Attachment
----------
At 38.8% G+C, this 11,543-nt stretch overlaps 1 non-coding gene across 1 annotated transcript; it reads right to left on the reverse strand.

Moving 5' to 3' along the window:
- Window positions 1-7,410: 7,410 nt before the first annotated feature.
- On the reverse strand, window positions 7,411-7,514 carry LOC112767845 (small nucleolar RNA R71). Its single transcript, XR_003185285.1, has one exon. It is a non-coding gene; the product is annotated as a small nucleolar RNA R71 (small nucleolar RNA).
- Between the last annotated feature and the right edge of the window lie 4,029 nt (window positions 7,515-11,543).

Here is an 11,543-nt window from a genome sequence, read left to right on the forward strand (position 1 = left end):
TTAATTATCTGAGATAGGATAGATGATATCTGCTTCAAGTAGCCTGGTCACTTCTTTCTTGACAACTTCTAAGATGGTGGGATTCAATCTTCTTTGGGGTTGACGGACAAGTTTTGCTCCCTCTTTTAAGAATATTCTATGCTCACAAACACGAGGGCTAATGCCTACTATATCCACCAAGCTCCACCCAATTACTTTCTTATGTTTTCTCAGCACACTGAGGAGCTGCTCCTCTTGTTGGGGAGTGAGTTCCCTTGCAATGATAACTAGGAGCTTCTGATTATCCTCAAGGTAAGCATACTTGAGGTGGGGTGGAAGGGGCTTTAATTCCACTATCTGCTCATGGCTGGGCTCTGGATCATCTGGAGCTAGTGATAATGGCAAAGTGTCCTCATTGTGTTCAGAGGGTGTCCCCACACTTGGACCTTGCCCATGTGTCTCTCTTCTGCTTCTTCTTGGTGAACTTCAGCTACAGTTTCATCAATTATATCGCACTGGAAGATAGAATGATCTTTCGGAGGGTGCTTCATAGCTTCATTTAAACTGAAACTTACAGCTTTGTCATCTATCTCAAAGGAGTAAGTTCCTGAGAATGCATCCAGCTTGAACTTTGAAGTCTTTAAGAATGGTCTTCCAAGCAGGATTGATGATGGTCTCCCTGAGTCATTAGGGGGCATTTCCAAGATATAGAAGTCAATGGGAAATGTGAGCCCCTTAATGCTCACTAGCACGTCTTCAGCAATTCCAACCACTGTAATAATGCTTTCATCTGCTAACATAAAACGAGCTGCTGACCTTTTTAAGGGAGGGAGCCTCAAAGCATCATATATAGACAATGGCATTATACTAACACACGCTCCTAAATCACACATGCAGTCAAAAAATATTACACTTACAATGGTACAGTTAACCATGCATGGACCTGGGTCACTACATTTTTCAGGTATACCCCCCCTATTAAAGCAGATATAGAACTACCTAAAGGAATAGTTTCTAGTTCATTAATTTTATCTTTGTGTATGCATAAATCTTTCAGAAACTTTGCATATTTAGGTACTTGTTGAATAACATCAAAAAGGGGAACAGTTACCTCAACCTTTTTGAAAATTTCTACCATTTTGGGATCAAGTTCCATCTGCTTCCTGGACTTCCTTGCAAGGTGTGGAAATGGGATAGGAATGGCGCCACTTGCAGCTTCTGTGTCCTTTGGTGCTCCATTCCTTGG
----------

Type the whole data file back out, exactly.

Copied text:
At 38.8% G+C, this 11,543-nt stretch overlaps 1 non-coding gene across 1 annotated transcript; it reads right to left on the reverse strand.

Moving 5' to 3' along the window:
- Window positions 1-7,410: 7,410 nt before the first annotated feature.
- On the reverse strand, window positions 7,411-7,514 carry LOC112767845 (small nucleolar RNA R71). Its single transcript, XR_003185285.1, has one exon. It is a non-coding gene; the product is annotated as a small nucleolar RNA R71 (small nucleolar RNA).
- Between the last annotated feature and the right edge of the window lie 4,029 nt (window positions 7,515-11,543).

Here is an 11,543-nt window from a genome sequence, read left to right on the forward strand (position 1 = left end):
TTAATTATCTGAGATAGGATAGATGATATCTGCTTCAAGTAGCCTGGTCACTTCTTTCTTGACAACTTCTAAGATGGTGGGATTCAATCTTCTTTGGGGTTGACGGACAAGTTTTGCTCCCTCTTTTAAGAATATTCTATGCTCACAAACACGAGGGCTAATGCCTACTATATCCACCAAGCTCCACCCAATTACTTTCTTATGTTTTCTCAGCACACTGAGGAGCTGCTCCTCTTGTTGGGGAGTGAGTTCCCTTGCAATGATAACTAGGAGCTTCTGATTATCCTCAAGGTAAGCATACTTGAGGTGGGGTGGAAGGGGCTTTAATTCCACTATCTGCTCATGGCTGGGCTCTGGATCATCTGGAGCTAGTGATAATGGCAAAGTGTCCTCATTGTGTTCAGAGGGTGTCCCCACACTTGGACCTTGCCCATGTGTCTCTCTTCTGCTTCTTCTTGGTGAACTTCAGCTACAGTTTCATCAATTATATCGCACTGGAAGATAGAATGATCTTTCGGAGGGTGCTTCATAGCTTCATTTAAACTGAAACTTACAGCTTTGTCATCTATCTCAAAGGAGTAAGTTCCTGAGAATGCATCCAGCTTGAACTTTGAAGTCTTTAAGAATGGTCTTCCAAGCAGGATTGATGATGGTCTCCCTGAGTCATTAGGGGGCATTTCCAAGATATAGAAGTCAATGGGAAATGTGAGCCCCTTAATGCTCACTAGCACGTCTTCAGCAATTCCAACCACTGTAATAATGCTTTCATCTGCTAACATAAAACGAGCTGCTGACCTTTTTAAGGGAGGGAGCCTCAAAGCATCATATATAGACAATGGCATTATACTAACACACGCTCCTAAATCACACATGCAGTCAAAAAATATTACACTTACAATGGTACAGTTAACCATGCATGGACCTGGGTCACTACATTTTTCAGGTATACCCCCCCTATTAAAGCAGATATAGAACTACCTAAAGGAATAGTTTCTAGTTCATTAATTTTATCTTTGTGTATGCATAAATCTTTCAGAAACTTTGCATATTTAGGTACTTGTTGAATAACATCAAAAAGGGGAACAGTTACCTCAACCTTTTTGAAAATTTCTACCATTTTGGGATCAAGTTCCATCTGCTTCCTGGACTTCCTTGCAAGGTGTGGAAATGGGATAGGAATGGCGCCACTTGCAGCTTCTGTGTCCTTTGGTGCTCCATTCCTTGG